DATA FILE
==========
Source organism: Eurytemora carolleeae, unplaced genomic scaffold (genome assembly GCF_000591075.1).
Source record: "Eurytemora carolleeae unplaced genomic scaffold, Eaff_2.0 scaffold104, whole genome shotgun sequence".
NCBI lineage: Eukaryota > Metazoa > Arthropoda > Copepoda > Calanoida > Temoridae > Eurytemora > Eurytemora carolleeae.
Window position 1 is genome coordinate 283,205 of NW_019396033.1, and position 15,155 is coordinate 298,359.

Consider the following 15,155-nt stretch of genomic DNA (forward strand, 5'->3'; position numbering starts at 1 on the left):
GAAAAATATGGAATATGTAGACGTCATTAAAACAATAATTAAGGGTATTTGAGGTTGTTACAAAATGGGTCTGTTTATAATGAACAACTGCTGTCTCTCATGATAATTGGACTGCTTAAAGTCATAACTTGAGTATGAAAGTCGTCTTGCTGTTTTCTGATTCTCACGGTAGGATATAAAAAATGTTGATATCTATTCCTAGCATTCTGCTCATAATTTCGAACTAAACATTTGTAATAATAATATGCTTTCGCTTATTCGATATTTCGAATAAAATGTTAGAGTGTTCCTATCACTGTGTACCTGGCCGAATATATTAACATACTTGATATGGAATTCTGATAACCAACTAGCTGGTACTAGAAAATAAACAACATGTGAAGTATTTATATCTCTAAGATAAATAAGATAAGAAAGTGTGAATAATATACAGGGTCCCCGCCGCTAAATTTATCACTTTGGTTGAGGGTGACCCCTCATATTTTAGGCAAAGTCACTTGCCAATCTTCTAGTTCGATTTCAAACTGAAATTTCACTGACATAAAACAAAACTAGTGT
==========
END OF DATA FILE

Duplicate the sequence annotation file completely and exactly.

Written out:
Source organism: Eurytemora carolleeae, unplaced genomic scaffold (genome assembly GCF_000591075.1).
Source record: "Eurytemora carolleeae unplaced genomic scaffold, Eaff_2.0 scaffold104, whole genome shotgun sequence".
NCBI lineage: Eukaryota > Metazoa > Arthropoda > Copepoda > Calanoida > Temoridae > Eurytemora > Eurytemora carolleeae.
Window position 1 is genome coordinate 283,205 of NW_019396033.1, and position 15,155 is coordinate 298,359.

Consider the following 15,155-nt stretch of genomic DNA (forward strand, 5'->3'; position numbering starts at 1 on the left):
GAAAAATATGGAATATGTAGACGTCATTAAAACAATAATTAAGGGTATTTGAGGTTGTTACAAAATGGGTCTGTTTATAATGAACAACTGCTGTCTCTCATGATAATTGGACTGCTTAAAGTCATAACTTGAGTATGAAAGTCGTCTTGCTGTTTTCTGATTCTCACGGTAGGATATAAAAAATGTTGATATCTATTCCTAGCATTCTGCTCATAATTTCGAACTAAACATTTGTAATAATAATATGCTTTCGCTTATTCGATATTTCGAATAAAATGTTAGAGTGTTCCTATCACTGTGTACCTGGCCGAATATATTAACATACTTGATATGGAATTCTGATAACCAACTAGCTGGTACTAGAAAATAAACAACATGTGAAGTATTTATATCTCTAAGATAAATAAGATAAGAAAGTGTGAATAATATACAGGGTCCCCGCCGCTAAATTTATCACTTTGGTTGAGGGTGACCCCTCATATTTTAGGCAAAGTCACTTGCCAATCTTCTAGTTCGATTTCAAACTGAAATTTCACTGACATAAAACAAAACTAGTGT